|image via amazon.com|
I picked up a book at Borders the other day called Don't Quit Your Day Job. Not that I have a day job. I'm technically self-unemployed.
Anyway, the book is a bunch of southern authors explaining how the round about way of becoming a writer is part rite of passage, part pain in the (choose physical location).
My takeaway from Howard Bahr's piece was The Other: That sentient being who seems to observe the situation from afar, who notices little details that, if one were alone, one would miss in the fleeting moment. Apparently, Mr. Bahr has one. Do you have one? I know I have one.
I know The Other is always with me, because I notice ridiculous things all the time, but I can count on one hand the amount of times The Other has made a strong presence known. The sun slants a certain way. The geese flying overhead sing a special song. The scent of earth, or sea, or perhaps chrysanthemums pervades the air. And laughter. There is always laughter, but to The Other, it seems far away. Only the details of place snap into focus.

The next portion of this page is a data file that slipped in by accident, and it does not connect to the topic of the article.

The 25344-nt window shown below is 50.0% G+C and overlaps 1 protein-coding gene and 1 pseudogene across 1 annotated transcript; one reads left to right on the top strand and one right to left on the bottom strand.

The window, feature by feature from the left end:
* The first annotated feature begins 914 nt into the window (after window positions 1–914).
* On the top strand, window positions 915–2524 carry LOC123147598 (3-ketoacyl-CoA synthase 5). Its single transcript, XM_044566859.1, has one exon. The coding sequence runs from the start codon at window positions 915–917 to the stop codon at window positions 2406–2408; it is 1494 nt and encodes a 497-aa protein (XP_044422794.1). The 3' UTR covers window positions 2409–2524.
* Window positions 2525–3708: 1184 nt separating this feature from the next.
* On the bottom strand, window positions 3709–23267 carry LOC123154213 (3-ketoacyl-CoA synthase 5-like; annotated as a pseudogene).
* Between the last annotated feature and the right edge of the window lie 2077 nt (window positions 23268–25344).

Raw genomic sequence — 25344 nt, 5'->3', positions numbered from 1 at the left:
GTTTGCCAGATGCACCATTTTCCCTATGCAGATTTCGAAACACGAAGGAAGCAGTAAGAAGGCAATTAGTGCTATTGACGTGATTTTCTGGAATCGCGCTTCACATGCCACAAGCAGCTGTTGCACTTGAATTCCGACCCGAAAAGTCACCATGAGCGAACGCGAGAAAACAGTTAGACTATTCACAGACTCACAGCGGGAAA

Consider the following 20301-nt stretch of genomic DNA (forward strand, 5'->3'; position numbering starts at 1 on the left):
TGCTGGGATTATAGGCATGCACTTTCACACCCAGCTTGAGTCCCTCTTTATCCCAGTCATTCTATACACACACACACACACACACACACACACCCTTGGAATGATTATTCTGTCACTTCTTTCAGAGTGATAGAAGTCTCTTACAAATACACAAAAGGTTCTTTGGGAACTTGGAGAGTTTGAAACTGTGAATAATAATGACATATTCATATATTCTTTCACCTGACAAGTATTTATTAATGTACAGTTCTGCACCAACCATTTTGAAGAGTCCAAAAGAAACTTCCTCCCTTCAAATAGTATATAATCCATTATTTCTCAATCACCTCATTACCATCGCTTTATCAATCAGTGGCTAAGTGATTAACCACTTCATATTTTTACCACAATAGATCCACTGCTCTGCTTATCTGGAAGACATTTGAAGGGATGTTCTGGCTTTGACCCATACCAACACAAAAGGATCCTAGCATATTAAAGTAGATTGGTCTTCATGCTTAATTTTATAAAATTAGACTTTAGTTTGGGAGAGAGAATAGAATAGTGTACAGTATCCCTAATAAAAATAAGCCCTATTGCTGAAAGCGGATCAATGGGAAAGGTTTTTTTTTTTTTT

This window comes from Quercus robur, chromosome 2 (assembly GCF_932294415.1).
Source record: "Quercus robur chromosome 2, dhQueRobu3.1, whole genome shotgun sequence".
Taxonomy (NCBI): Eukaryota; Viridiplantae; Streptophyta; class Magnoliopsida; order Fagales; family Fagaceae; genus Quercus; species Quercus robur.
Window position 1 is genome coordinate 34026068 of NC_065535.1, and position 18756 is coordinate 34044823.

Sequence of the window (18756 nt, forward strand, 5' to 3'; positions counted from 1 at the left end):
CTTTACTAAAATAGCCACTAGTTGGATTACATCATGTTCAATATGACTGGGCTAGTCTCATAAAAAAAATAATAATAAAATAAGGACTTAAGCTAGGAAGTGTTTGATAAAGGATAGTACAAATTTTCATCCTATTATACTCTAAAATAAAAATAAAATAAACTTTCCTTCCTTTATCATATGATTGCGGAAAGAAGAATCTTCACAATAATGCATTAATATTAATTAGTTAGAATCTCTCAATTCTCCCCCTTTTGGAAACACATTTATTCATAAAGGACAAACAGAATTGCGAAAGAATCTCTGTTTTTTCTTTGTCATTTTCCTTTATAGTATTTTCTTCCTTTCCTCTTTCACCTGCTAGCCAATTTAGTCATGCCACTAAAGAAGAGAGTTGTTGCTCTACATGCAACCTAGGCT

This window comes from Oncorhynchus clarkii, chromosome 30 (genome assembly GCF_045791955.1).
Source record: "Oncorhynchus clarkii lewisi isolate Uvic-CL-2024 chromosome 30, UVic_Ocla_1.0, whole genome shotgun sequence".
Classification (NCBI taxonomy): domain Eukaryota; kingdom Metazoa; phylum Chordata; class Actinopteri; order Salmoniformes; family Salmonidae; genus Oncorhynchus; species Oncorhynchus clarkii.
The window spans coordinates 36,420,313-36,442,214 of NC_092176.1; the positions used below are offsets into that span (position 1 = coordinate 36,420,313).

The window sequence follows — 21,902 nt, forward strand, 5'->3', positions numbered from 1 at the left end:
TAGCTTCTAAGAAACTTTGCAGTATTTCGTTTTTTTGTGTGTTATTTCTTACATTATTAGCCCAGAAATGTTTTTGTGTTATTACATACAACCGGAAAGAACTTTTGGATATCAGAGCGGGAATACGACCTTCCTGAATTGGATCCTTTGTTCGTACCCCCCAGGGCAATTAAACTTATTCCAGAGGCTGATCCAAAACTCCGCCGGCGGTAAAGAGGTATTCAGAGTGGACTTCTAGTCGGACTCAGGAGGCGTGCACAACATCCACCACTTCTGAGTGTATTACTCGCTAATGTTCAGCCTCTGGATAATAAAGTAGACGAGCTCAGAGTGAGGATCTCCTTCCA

Last time I was in an emergency room, The Other took notes on the color of the cords.
How the indistinguishable, putty tangle plugged into seemingly random receptacles.
How the floor tiles cracked where there was a surely buckle in the concrete beneath.
How someone really needed to clean the baseboards with good, strong bleach.
How bleach would have been a preferable scent to the plastic and antiseptic floating around.
There were pages of notes. They were the observations of The Other, because I was worrying about the sleeping boy on the bed.
When we were discharged, The Other watched some EMTs wheel a grey-faced man into an ambulance. Watched the doors close. Felt the whole room breathe again.Watched the wife crumble as reality crashed down.
The Other is there when I just can't be. And I'm glad for it. Who can bear such joy and such pain?